Web Robots: Indexing of CGI scripted pages

Posted on 1999-06-21
Medium Priority
Last Modified: 2013-12-25
I have read that robots either ignore or have difficulty indexing pages "created on the fly"--through cgi script.
Much of my valuable content appears on such pages.  How can I make the robots index those pages?

(more specifically, excite used to index my pages, but stopped suddenly after a few months, then started again, then stopped for good....)
Question by:Mastadon
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Expert Comment

ID: 1863371
use either a correctly set up robots.txt file or use the META element?

Author Comment

ID: 1863372
I believe my robot.txt file and meta tags are set up correctly... but I'll double check. Before I realized this was a problem, I remember reading something off the web that gave specific commands to be placed in your page source... some way of tucking the cgi contect out of the spiders view?.....

Expert Comment

ID: 1863373
that would probably be the META element with the "robots" name:

<META NAME="robots" CONTENT="noindex,nofollow">

(which means the page should not be indexed and links not followed)
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Expert Comment

ID: 1863374
what exactly are robots?

Expert Comment

ID: 1863375
I do not know the exact definition, but I believe the general defintion is a program that goes to a specified site (URL) to index its content by following the links found on said site.

a whole bunch of information regarding the search engine's robots can be found on http://www.searchenginewatch.com/

Author Comment

ID: 1863376
Adjusted points to 450

Accepted Solution

pru2 earned 1800 total points
ID: 1863377
The short answer is you can't "make" robots (also known as search engine spiders) index dynamic pages.

Each search engine has it's own set of rules of what and how it indexes web pages. You can find good example of this at :


Another quote from searchenginewatch :
-- begin quote --
Dynamic Doorblock: Generating pages via CGI or database-delivery? Expect that some of the search engines won't be able to index them. Consider creating static pages whenever possible, perhaps using the database to update the pages, not to generate them on the fly. Also, avoid symbols in your URLs, especially the ? symbol. Search engines tend to choke on it.
-- end quote --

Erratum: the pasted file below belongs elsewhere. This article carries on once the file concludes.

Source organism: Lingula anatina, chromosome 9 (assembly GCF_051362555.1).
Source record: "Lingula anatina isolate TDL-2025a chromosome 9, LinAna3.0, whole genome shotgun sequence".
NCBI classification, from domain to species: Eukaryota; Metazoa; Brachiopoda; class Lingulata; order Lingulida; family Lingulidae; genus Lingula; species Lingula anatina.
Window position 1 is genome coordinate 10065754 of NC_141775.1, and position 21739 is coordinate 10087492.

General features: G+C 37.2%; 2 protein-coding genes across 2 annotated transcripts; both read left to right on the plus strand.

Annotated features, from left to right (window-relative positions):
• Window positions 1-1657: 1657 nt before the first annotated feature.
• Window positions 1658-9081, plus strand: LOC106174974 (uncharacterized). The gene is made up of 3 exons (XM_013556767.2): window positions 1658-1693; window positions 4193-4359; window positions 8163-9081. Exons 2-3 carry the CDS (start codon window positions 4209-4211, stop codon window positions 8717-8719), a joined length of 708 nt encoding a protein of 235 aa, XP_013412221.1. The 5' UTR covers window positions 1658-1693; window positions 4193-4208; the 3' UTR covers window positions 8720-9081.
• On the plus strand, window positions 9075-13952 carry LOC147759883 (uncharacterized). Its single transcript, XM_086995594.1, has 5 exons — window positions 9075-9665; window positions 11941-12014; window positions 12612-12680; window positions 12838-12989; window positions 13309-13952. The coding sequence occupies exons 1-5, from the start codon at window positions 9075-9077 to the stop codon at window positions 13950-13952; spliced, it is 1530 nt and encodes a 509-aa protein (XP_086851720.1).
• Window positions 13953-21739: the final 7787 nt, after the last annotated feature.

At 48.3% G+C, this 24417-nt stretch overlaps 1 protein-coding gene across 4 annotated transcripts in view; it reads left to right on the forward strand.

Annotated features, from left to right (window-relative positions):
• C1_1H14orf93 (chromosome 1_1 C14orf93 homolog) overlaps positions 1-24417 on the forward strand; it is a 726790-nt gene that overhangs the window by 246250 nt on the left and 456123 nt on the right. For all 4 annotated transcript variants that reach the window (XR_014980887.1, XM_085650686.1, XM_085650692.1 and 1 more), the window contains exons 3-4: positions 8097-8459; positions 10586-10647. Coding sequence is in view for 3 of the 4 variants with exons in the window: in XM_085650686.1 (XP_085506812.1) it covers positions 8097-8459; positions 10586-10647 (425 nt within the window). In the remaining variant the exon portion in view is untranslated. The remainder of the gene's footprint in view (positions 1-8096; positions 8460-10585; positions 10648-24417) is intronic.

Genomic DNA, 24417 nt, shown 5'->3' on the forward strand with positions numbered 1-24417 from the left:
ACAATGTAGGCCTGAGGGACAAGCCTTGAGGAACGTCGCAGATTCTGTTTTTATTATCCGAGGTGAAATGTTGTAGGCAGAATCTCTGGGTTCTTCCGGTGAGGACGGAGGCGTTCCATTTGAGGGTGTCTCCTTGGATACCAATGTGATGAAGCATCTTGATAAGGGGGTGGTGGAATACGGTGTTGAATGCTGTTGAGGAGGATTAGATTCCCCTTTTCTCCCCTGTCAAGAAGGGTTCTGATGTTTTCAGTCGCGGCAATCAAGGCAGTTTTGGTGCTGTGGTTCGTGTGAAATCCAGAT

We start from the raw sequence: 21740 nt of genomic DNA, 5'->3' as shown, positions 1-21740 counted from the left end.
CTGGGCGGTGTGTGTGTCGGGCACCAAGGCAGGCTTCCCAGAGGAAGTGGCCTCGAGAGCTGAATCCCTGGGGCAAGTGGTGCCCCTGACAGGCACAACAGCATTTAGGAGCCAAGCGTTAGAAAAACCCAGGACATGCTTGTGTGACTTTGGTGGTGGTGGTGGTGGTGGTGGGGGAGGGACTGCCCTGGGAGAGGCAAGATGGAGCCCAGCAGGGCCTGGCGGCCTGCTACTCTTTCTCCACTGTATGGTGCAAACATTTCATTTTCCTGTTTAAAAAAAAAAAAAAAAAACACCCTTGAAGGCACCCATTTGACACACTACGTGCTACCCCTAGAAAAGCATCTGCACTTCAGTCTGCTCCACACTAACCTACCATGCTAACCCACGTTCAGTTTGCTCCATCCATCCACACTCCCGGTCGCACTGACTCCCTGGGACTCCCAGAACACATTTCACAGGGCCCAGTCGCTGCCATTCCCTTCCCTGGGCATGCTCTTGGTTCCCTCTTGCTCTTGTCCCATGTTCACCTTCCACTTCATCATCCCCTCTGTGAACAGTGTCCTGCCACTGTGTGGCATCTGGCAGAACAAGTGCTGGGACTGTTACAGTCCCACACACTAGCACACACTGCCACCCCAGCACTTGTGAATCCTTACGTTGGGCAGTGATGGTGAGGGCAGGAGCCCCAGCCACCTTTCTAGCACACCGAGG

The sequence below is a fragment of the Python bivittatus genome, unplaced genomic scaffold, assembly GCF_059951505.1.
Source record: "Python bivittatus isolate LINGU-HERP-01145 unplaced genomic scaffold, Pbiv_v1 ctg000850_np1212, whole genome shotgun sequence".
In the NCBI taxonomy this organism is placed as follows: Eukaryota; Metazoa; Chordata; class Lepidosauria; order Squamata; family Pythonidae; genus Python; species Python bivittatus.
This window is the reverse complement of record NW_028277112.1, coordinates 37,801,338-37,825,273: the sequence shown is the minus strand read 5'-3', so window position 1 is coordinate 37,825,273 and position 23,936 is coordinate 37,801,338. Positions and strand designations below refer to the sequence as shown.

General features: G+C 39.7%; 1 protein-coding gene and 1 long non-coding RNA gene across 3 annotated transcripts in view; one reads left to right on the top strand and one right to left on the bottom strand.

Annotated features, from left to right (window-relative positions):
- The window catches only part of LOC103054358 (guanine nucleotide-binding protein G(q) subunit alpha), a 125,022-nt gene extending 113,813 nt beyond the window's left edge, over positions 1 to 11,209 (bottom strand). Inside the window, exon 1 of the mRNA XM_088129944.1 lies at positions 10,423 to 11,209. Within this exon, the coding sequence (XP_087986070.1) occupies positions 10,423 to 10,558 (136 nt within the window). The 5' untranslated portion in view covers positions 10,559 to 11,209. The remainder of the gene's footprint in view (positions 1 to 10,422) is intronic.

More specifically search engines if to index a page based on :
1. The path of the URL. Some search engines won't index any pages that have /cgi-bin/ in the path
2. The page's extention. All engines will index .htm and .html pages, and won't index the contents of a .gif. Other extentions like : .cgi, .asp, .pl, .php3, .cfm - it depends on the search engine.
3. Some engines might strip everything after a ? symbol in the URL. This allows dynamic pages to be indexed, but limits the problem of crawling to deep into a database backed site.

Regarding using the Meta tag - this URL explains very well the <Meta name=robots ..> tag :

The default (if no such tag is present) is to index the page and follow links .. so you can't really gain much by using it in your case.

Your best bet is to create static pages. If you have total control of the web server and you're the only one use it you can do something like having .html pages be static html files and have .htm actualy be cgi files (you'll have to change the mime types in your server config file). That might fool some of the search engines.


I have been implementing and running a search engine that indexes 350,000 pages on 10,000 domains over the past few months.


Expert Comment

ID: 1863378
Another idea which should work.
If your pages are dynamically created, but do not take any parameters (no ? after the filename in the URL) then you could put each cgi in it's own directory, call them something like index.cgi and tell the server to look for index.cgi as the default document in those directories.

Author Comment

ID: 1863379
Very informative with lots of suggestions.  I'll have to experiment with some of your suggestions.

I think we should try to open a "Web Promotion/Position" topic area on EE that could include SE discussions.

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